Finnish agriculture has been heavily protected through high price support levels that are 40% to 50% above E.U. levels. These supports are supplemented by export subsidies and import restrictions.

   Production has been running above consumption for the last 30 years, and measures have been introduced to steer the two toward a better balance by introducing quotas, restrictions on enterprise size, producer contracts and limitations on specific crops. At the end of 1993, Finland introduced a new pricing system more in line with that of the E.U.

   Membership in the E.U. would speed up changes in Finland's farm structure, but because of its geography and climate, the entire country would be eligible for Nordic, national and/or E.U. aid to maintain rural communities and enterprises.

   Arable farmers are expected to be worst hit by E.U. membership. According to a study by the Agricultural Economics Institutes in Helsinki, Finland, half the arable farmers in the country could leave farming.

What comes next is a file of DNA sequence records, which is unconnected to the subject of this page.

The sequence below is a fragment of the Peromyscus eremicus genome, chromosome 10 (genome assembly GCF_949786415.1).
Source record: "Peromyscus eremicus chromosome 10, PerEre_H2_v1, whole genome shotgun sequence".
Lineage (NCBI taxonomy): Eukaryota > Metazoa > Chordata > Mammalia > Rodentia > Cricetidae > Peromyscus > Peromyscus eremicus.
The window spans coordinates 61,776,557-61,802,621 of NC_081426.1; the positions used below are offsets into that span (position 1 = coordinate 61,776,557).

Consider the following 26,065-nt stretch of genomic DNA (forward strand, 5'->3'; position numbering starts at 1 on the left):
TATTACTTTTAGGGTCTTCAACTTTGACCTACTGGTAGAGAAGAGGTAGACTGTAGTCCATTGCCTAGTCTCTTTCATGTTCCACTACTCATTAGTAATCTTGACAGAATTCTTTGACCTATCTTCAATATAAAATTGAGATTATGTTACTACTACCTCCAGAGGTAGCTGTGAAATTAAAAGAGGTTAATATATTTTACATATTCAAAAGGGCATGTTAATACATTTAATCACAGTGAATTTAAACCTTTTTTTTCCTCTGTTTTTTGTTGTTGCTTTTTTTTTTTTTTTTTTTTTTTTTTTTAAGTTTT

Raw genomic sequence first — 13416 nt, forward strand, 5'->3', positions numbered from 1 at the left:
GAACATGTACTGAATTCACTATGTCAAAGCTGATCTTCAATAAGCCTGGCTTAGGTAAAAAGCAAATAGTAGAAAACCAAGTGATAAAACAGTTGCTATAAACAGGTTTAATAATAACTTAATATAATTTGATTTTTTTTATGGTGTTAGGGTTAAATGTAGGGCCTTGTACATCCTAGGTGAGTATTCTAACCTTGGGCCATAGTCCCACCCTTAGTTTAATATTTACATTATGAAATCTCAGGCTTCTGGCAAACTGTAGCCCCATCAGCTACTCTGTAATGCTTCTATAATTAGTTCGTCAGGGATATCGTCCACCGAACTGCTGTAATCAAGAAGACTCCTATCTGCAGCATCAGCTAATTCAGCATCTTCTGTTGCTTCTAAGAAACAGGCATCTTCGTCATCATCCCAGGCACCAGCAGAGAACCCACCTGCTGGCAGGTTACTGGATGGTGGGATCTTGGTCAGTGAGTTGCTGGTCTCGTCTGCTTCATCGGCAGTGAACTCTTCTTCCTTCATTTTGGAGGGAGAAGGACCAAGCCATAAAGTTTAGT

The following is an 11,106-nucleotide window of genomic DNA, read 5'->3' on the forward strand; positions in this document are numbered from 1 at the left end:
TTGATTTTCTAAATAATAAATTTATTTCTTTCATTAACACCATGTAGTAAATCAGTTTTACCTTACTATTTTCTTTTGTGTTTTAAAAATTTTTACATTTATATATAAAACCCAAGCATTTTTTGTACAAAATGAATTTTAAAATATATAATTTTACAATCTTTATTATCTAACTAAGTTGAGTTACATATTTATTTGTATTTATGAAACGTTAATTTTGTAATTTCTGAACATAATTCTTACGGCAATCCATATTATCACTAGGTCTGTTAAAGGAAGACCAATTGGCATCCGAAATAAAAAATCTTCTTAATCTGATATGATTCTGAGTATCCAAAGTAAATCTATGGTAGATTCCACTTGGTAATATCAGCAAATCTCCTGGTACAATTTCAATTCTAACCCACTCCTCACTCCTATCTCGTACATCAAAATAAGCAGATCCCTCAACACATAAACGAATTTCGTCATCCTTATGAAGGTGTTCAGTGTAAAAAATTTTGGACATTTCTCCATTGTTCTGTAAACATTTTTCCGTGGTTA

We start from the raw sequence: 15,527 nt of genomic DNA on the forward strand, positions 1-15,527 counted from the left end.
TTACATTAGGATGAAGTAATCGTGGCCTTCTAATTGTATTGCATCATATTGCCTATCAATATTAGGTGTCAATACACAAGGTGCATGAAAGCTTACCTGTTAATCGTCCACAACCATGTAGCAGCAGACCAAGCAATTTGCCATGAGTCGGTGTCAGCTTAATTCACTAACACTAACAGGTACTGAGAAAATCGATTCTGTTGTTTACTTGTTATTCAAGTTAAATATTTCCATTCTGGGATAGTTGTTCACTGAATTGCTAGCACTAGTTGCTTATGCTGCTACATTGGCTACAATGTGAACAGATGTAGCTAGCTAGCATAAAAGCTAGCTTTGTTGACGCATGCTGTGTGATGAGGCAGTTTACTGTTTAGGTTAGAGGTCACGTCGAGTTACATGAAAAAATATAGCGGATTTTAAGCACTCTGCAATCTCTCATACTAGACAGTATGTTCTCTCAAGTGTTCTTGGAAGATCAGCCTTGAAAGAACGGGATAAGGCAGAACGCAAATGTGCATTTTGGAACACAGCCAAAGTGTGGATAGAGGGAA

Although arable farmers are hampered by the country's geography and climate, the productivity of Finland's livestock farmers is equal to the best in the E.U. With the prospect of a 40% cut in feed grain prices, livestock farmers are expected to gain the most from E.U. membership.

Population: 5 million
Area under cultivation: 12.3 million ha
Average farm size: 13 ha
Annual cereal production: 3.4 million tonnes
Cereal exports: 900,000 tonnes
Cereal imports: 30,000 tonnes
Wheat:production — 360,000 tonnes
area — 100,000 ha
average yield — 3.6 tonnes per ha
Barley:production — 1.6 million tonnes
area — 460,000 ha